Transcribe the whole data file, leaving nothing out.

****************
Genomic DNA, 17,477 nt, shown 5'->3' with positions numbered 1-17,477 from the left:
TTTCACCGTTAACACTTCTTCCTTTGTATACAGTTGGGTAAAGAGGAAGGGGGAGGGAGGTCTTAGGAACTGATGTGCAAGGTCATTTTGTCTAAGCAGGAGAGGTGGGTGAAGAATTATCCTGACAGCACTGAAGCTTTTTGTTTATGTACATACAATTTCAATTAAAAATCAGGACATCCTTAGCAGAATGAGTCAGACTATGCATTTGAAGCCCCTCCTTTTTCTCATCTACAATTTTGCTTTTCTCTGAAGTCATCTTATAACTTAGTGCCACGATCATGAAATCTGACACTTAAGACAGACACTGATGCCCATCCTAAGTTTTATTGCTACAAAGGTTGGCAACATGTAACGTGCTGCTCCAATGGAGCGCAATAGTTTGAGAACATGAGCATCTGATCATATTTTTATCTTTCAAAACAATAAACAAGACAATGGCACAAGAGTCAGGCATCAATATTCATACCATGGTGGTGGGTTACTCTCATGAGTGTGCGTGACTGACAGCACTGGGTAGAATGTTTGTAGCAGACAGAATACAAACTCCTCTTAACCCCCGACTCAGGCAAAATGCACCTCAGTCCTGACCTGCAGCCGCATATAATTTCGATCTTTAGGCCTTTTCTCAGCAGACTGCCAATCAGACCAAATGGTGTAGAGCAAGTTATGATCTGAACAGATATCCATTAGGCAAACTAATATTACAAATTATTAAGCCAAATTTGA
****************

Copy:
Genomic DNA, 17,477 nt, shown 5'->3' with positions numbered 1-17,477 from the left:
TTTCACCGTTAACACTTCTTCCTTTGTATACAGTTGGGTAAAGAGGAAGGGGGAGGGAGGTCTTAGGAACTGATGTGCAAGGTCATTTTGTCTAAGCAGGAGAGGTGGGTGAAGAATTATCCTGACAGCACTGAAGCTTTTTGTTTATGTACATACAATTTCAATTAAAAATCAGGACATCCTTAGCAGAATGAGTCAGACTATGCATTTGAAGCCCCTCCTTTTTCTCATCTACAATTTTGCTTTTCTCTGAAGTCATCTTATAACTTAGTGCCACGATCATGAAATCTGACACTTAAGACAGACACTGATGCCCATCCTAAGTTTTATTGCTACAAAGGTTGGCAACATGTAACGTGCTGCTCCAATGGAGCGCAATAGTTTGAGAACATGAGCATCTGATCATATTTTTATCTTTCAAAACAATAAACAAGACAATGGCACAAGAGTCAGGCATCAATATTCATACCATGGTGGTGGGTTACTCTCATGAGTGTGCGTGACTGACAGCACTGGGTAGAATGTTTGTAGCAGACAGAATACAAACTCCTCTTAACCCCCGACTCAGGCAAAATGCACCTCAGTCCTGACCTGCAGCCGCATATAATTTCGATCTTTAGGCCTTTTCTCAGCAGACTGCCAATCAGACCAAATGGTGTAGAGCAAGTTATGATCTGAACAGATATCCATTAGGCAAACTAATATTACAAATTATTAAGCCAAATTTGA